City of Wichita Expands Discrimination Protections for Employees

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[co-author: Luke VanFleteren]

After much controversy and debate, the Wichita City Council passed an ordinance aimed at banning discrimination within the City of Wichita. The ordinance, passed on October 12, 2021, does not supplant applicable state and federal laws; however, it creates additional considerations for businesses operating within the City of Wichita. The employee protections apply to private employers with four or more employees, as well as to city contractors.

The new ordinance provides protection to persons on the basis of their age, color, disability, familial status, gender identity, genetic information, national origin or ancestry, race, religion, sex, sexual orientation, veteran status or any other factor protected by law (identified as a "protected class"). The ordinance requires all city contracts for goods or services to include provisions prohibiting discrimination in employment and in the performance of contracts. It also creates a category of "civil rights" providing that qualified persons have (1) a right to obtain and hold employment and the benefits associated therewith without discrimination; (2) a right to full enjoyment of any of the accommodations, advantages, facilities, or privileges of any place of public accommodation without discrimination; (3) a right to engage in property transactions, including obtaining housing for rental or sale and credit therefor, without discrimination; and (4) a right to exercise rights granted under the new law without suffering coercion or retaliation.

What is Prohibited?

Employment

The ordinance defines an employer as any individual or entity doing business within the City of Wichita which has four or more employees for each working day in each of 20 or more calendar weeks in the current or preceding calendar year. The City of Wichita and its contractors also qualify as employers. It is an unlawful discriminatory practice for an employer to refuse to hire or employ, or to discharge from employment or otherwise discriminate against an otherwise qualified employee, because of the employee's membership in a protected class.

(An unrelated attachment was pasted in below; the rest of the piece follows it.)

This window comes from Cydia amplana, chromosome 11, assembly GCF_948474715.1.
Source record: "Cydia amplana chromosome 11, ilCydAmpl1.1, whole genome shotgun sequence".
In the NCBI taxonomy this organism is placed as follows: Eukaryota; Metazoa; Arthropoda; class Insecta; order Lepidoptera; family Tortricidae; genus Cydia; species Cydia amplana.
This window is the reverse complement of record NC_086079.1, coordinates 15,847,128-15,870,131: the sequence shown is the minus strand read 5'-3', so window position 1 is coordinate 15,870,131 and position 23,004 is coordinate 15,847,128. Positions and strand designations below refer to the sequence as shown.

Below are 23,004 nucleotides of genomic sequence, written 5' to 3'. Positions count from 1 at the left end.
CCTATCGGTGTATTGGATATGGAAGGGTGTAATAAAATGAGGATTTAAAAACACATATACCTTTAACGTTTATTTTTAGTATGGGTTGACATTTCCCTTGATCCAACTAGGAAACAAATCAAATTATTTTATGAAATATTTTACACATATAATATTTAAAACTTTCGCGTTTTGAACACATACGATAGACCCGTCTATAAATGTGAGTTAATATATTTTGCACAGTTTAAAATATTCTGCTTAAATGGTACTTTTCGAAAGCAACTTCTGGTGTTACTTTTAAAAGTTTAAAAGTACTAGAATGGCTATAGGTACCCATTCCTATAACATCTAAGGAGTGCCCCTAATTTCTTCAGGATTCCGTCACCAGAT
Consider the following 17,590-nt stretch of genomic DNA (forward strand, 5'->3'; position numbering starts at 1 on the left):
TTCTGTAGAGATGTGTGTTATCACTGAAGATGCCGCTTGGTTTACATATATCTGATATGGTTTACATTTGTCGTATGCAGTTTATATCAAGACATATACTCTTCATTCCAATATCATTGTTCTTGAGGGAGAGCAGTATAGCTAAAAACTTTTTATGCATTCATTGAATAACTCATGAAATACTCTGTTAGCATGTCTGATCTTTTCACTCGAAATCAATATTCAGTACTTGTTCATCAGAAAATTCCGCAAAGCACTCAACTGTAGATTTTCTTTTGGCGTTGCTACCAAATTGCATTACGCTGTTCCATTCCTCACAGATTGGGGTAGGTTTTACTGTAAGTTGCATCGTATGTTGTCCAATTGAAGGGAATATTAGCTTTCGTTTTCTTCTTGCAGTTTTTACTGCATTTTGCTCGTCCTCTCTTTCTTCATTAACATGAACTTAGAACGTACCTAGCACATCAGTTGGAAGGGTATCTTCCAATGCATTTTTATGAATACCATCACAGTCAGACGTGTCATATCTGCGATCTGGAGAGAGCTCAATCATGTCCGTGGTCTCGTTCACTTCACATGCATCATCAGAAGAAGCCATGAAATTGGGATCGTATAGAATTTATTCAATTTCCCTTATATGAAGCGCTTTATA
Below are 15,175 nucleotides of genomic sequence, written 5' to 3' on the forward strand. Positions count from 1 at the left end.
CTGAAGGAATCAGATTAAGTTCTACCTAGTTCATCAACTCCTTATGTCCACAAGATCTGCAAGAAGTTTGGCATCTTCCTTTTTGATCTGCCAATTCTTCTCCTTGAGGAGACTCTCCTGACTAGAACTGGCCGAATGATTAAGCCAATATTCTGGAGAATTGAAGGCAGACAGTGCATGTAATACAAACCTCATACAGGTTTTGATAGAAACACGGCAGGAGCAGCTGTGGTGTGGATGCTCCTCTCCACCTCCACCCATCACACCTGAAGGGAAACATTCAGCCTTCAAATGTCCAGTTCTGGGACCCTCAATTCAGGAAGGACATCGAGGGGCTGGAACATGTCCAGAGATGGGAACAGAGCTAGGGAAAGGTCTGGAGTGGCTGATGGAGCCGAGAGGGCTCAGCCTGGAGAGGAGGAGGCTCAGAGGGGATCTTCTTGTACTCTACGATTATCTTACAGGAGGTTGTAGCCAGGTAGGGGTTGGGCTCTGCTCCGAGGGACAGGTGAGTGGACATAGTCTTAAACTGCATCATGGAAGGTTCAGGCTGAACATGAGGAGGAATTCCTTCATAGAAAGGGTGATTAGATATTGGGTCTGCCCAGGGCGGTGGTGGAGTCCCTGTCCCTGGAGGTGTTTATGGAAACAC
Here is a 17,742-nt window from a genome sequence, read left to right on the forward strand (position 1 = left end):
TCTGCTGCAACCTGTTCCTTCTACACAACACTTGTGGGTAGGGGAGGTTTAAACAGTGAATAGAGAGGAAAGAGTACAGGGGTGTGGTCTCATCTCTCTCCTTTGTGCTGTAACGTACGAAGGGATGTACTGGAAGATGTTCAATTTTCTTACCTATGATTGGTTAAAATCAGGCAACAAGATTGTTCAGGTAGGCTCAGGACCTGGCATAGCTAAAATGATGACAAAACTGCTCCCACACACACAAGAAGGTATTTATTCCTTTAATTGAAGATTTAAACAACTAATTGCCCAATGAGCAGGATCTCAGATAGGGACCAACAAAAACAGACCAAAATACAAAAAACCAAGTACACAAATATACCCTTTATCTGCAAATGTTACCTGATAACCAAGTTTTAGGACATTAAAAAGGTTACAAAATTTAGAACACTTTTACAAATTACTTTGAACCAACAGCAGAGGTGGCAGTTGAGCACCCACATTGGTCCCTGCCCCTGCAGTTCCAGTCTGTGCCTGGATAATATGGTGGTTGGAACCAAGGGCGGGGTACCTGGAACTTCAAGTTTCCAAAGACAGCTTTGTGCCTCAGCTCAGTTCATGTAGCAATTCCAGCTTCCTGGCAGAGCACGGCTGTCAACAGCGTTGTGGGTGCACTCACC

Housing

The ordinance also prohibits individuals and entities from discriminating against any individual in the terms, conditions or privileges of the sale or rent of real property within the City of Wichita because of the individual's protected class. In addition to age, color, disability, familial status, gender identity, genetic information, national origin or ancestry, race, religion, sex, sexual orientation and veteran status, this provision defines "protected class" to prohibit discrimination on the basis of United States citizenship as well.

Public Accommodation

The ordinance also makes it an unlawful discriminatory practice for a place of public accommodation to refuse, deny or make a distinction (directly or indirectly), in offering goods, services, facilities, privileges, advantages or accommodations to any individual because of their membership in a protected class. A place of public accommodation is "every establishment within the city that is open to the general public and offers any product, service or facility." This includes hotels, apartment houses, restaurants, retail and wholesale establishments, theaters and public conveyances, among other places.

How will the Ordinance be Enforced?

The new ordinance allows an aggrieved individual to file a written complaint with the city clerk if the individual has been, or is being, subjected to an alleged unlawful discriminatory practice. This written complaint must be filed within 180 days of the alleged unlawful discriminatory practice. The complaint may be referred to a mediator for non-binding mediation at the request of the parties. If mediation is not successfully completed within 60 days of the referral, or if a party chooses not to pursue mediation, the complaint will be referred to an investigator who initiates a procedure for determining whether probable cause exists to find that an unlawful discriminatory practice has been committed, and whether a penalty should be imposed, which findings are referred to the law department. The law department may request conciliation and settlement and if a settlement is not reached, refer the matter to a hearing officer.

Civil penalties of up to $2,000 for each violation may be imposed. In lieu of a civil penalty, the hearing officer is authorized to require reasonable educational requirements or other non-monetary discipline (such as community service) upon the business to address violations of the ordinance.

What's Next?

Although most Wichita employers already include state and federal protected classes in their EEO and non-harassment policies, employers should review and update those policies to confirm the additional protected classes specifically set out in the city ordinance are also covered (e.g., gender identity and sexual orientation).

The city will begin accepting complaints under the ordinance on January 1, 2022. Although the protections under the ordinance are not necessarily greater than under state and federal laws, the awareness of, and purported simpler process may give rise to an uptick in claims brought directly by employees.

DISCLAIMER: Because of the generality of this update, the information provided herein may not be applicable in all situations and should not be acted upon without specific legal advice based on particular situations.

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